Patient Survey Design 101: The GP Patient Survey

I’m currently working with a GP friend who wants to install a tablet based solution in his NHS waiting room.

The idea is to help patients make use of their waiting time, share their history before meeting with the Doctor, to provide informational videos and run various patient surveys.

Last week he got in touch with me regarding “The GP Patient Survey” that is being run by Ipsos MORI for the NHS. It’s a very straightforward 8 page survey but it asks some very poorly worded questions and gives a great example of how not to survey patients eg. Question 35:

Have your activities been limited today because you have recently become unwell or been injured? (By ‘unwell or injured’ we mean anything that lasts for a few days or weeks, eg. a bad cold or broken leg)

Yes, limited a lot
Yes, limited a little
No

As you can see it’s a really poor 1998 style survey and the only thing remotely interesting about it is how it’s being managed. This particular patient is repeatedly being posted more copies of the same document to complete. In between the arrival of these they’re getting phone calls asking them to complete the form because the last one “must have got lost somewhere in the post”.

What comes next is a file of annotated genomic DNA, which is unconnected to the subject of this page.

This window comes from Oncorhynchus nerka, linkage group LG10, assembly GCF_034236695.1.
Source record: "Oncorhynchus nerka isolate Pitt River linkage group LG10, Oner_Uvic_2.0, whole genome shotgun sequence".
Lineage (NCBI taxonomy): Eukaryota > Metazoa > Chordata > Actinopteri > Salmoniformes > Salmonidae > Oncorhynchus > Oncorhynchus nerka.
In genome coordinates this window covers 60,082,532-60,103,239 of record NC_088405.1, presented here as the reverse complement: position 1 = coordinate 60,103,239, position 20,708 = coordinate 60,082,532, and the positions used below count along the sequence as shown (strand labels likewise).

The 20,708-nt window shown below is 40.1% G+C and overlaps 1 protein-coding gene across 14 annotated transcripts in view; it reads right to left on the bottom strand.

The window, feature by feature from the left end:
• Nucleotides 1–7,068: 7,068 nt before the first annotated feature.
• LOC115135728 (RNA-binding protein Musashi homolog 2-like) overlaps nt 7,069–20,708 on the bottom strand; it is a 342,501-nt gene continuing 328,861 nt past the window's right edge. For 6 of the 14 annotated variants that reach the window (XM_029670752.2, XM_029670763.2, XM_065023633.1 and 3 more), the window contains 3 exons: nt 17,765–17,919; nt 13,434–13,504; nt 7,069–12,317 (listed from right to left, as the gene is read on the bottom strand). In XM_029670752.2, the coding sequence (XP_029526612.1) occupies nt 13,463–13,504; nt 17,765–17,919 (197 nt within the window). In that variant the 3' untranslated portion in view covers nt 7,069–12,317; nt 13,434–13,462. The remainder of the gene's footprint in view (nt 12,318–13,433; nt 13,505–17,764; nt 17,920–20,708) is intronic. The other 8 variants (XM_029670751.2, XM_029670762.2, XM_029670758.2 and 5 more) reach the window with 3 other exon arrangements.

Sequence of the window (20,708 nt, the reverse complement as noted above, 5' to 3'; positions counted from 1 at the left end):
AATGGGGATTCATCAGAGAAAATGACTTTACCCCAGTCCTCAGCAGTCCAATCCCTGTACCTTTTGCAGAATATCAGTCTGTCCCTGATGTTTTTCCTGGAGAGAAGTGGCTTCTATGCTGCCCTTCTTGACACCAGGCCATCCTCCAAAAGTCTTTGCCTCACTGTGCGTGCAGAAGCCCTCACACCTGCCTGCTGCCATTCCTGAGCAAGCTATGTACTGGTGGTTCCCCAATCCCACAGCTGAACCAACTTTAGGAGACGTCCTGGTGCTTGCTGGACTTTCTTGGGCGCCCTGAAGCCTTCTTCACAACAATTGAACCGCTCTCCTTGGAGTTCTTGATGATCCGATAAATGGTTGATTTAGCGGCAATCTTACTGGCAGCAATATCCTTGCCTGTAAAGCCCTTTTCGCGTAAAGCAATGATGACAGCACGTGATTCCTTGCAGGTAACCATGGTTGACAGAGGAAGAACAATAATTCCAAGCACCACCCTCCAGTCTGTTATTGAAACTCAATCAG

The patient smelt something funny was going on when they completed the 3rd copy of the form and asked their GP about why this was happening, uncertain he asked me what I thought.

I’m not entirely sure but it seems like there is some gaming going on. The GP Patient Survey results are being delivered from 100-200 patient panels so encouraging repeat submission of very positive forms is one very obvious way of getting a boost for the practice and in turn keeping the practice supportive of the initiative. I’ve asked for more details and I’ve devised a plan to see if we can find out what’s really going on.

In the meantime I thought I’d also put it out here on the blog to see if anyone else is encountering similar problems, or is much smarter than us and knows what’s really going on…

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